It's no secret that our nation's hard infrastrcuture—roads, rails, bridges, and pipes included—is aging, and with that comes daily inefficiency and occasional catastrophe. This is certainly true for our drinking water and wastewater systems. Water mains installed in the 1870s are just now being replaced. Of course, due to shoddy materials, pipes installed in the 1970s are also being replaced.
If you ever want some interesting reading, check out the City of Chicago Dept. of Water Management's web site. At the bottom there is a list of current or recent repair projects, each giving the age of the pipes being replaced, as well as some fun facts about what was going on in the world when that stretch of pipe was originally laid. For instance, in 1900, when a water main was…
On the same day MPC registered its commitment to sustainable freshwater policies and practices by signing on to the Johnson Foundation's Charting New Waters: A Call to Action to Address U.S. Freshwater Challenges (I encourage you to do the same), we also partnered with Openlands to hold our final roundtable of 2010, "Right as Rain: Advancing Safe, Sustainable Water Reuse." While the timing was a coincidence, the thematic overlap was not.
Among other things, Charting New Waters recommends context-sensitive, co-beneficial, and scientifically sound solutions to protecting our limited freshwater. All of those are borne out in water reuse. The benefits of harvesting rain, air conditioning condensate, grey water, or a host of other varieties of non-potable water, and reusing it for…
- By Bernard Loyd
- December 20, 2010
For several years, MPC has provided leadership in Chicago to promote and implement Placemaking, a multifaceted approach to developing public spaces. Placemaking involves looking at, listening to, and asking questions of the people who live, work and play in the neighborhood to discover core needs and aspirations, and utilizing the resulitng insights to create welcoming "community places." As a MPC board member, I am proud to have been able to help facilitate this in my own neighborhood by working with a volunteer team of residents and variety of organizations to develop the Bronzeville Community Garden™, located at the corner of 51st St. and Calumet Ave. The healthy principles of Placemaking, which transform public spaces into active community places are carried through in what used…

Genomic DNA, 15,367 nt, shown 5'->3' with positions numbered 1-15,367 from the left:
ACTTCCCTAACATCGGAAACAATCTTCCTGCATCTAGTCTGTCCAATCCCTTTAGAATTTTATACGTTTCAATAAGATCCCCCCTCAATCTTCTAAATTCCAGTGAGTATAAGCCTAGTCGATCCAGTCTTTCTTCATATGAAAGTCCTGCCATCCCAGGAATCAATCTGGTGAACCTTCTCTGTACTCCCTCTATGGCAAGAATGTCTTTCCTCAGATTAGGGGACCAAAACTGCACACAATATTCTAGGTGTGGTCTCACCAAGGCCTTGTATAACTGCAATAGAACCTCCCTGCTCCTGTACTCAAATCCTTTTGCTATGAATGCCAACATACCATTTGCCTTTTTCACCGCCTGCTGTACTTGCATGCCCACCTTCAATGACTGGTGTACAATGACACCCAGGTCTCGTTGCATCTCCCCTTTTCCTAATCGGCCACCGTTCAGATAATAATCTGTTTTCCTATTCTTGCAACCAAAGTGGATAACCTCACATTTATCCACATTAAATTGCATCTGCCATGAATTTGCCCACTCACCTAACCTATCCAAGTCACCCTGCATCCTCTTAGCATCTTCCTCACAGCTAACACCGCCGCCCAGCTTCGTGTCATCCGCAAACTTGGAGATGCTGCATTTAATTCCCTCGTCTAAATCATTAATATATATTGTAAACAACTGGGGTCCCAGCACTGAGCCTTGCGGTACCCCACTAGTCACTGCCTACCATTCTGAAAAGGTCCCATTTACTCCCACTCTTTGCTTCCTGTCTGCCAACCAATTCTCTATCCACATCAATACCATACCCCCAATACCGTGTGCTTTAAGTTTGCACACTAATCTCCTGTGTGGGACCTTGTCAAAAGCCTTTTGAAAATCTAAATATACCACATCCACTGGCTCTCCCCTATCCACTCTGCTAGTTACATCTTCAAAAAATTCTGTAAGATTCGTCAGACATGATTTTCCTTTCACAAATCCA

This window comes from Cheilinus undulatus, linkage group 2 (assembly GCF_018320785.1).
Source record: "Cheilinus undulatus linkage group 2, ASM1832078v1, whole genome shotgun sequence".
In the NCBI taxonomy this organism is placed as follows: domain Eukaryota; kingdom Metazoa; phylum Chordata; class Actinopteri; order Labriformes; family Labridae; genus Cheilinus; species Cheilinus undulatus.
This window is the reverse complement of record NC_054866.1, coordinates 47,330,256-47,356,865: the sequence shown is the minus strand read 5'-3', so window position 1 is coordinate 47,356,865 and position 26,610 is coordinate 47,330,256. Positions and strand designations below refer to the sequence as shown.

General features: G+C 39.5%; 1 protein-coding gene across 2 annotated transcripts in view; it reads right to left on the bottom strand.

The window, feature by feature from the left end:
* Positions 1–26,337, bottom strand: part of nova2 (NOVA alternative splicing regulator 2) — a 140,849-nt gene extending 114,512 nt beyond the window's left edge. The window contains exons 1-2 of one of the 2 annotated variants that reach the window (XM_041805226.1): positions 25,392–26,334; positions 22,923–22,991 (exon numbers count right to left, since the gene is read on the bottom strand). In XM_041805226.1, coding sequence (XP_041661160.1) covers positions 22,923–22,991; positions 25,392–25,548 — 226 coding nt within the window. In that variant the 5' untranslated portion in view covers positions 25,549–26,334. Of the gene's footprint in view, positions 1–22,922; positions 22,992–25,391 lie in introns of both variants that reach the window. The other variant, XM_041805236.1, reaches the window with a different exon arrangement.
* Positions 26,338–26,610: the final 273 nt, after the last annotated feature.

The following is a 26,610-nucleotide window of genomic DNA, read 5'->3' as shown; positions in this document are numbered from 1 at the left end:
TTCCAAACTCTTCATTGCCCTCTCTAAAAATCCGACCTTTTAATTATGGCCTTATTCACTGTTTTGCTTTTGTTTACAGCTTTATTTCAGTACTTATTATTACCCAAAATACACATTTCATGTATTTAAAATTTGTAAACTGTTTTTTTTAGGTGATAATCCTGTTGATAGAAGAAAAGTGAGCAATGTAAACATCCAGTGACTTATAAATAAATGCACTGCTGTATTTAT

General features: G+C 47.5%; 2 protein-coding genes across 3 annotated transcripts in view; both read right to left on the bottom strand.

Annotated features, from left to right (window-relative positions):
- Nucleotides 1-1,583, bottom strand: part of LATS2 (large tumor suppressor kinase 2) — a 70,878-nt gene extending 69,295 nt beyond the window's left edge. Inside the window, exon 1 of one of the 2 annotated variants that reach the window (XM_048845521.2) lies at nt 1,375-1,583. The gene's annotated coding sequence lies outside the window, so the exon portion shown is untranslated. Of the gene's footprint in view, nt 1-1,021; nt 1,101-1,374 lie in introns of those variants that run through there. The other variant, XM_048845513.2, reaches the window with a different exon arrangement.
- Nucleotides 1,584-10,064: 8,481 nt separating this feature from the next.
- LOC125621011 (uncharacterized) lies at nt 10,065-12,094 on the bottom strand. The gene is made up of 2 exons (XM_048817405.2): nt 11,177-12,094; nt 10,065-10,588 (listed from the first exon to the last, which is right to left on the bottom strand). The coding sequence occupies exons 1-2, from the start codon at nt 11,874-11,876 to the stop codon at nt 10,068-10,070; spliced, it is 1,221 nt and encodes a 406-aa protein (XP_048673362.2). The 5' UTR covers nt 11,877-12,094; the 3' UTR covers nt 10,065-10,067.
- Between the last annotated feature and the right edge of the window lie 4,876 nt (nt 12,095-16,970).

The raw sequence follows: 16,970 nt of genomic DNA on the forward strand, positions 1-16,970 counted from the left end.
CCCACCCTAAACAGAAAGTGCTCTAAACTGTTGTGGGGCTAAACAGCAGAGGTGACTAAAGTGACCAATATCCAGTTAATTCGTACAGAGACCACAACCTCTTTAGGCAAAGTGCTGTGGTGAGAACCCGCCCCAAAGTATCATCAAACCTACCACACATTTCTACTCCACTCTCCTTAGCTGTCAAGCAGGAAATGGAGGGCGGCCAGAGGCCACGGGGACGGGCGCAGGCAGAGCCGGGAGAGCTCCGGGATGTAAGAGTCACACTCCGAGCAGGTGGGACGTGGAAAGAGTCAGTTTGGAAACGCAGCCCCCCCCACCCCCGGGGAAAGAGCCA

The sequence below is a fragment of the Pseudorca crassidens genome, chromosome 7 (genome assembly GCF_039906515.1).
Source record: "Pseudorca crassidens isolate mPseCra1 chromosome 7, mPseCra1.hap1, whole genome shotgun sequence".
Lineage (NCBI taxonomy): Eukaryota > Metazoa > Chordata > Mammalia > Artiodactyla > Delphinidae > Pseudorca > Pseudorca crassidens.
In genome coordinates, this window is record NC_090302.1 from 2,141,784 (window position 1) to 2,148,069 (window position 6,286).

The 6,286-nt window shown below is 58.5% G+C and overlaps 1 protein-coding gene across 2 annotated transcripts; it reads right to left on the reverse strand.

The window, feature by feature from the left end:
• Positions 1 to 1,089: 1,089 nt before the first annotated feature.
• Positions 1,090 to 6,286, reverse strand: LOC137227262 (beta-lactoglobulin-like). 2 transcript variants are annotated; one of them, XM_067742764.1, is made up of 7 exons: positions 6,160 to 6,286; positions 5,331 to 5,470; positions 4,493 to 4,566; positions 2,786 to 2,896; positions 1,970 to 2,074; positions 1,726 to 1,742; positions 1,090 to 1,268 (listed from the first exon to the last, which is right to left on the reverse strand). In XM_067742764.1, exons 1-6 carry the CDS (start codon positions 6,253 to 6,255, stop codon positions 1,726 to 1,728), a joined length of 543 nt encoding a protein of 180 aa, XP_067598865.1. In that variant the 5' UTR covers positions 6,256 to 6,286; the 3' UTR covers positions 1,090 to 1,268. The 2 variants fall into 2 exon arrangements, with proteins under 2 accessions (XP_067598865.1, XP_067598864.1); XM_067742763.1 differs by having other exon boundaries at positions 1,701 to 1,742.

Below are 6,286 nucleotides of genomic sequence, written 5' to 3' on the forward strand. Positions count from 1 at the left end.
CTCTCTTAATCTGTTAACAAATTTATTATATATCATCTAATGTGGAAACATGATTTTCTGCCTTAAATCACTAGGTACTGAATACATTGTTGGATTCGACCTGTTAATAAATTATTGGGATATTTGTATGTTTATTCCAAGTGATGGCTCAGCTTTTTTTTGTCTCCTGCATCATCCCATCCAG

- By Guest Author
- December 17, 2010
This post was written by Holly Moskerintz, Community & Political Affairs Representative, National Association of Realtors®.
As manager of the National Association of REALTORS® (NAR) Employer-Assisted Housing (EAH) class and EAH initiatives, I have begun reaching out to nonprofit housing organizations, human resources managers, city officials, and other potential partners to educate them about EAH.
I discovered last week that a great place to find nonprofit housing organizations is at the NeighborWorks Training Institute, a week-long training for affordable housing practitioners. I was given the opportunity to organize a workshop for the Institute on EAH, not only to introduce participants to EAH but also to show them how it can unlock new markets. Joining me on the panel…
Image courtesy of the Brookings Institution
This map shows the 50 U.S. metros analyzed for the Brookings Institution's Global MetroMonitor.
In December, I often get so bogged down in holiday to-do lists and year-end deadlines that the New Year – and its fresh ideas and resolve to do better – can seem far off in the distance. But at last week’s “Global Metro Summit: Delivering the Next Economy,” hosted at the University of Illinois Chicago, I received a fresh injection of inspiration, thanks to stellar keynote addresses, panel discussions, and conversations, presented by the Brookings Institution, London School of Economics, Alfred Herrhausen Society, and Time magazine.
The conference focused on how to get to the “next economy,” defined by Bruce Katz, founding director of Brookings’ Metropolitan Policy Program, as metropolitan-based, innovation-fueled, export-driven, and…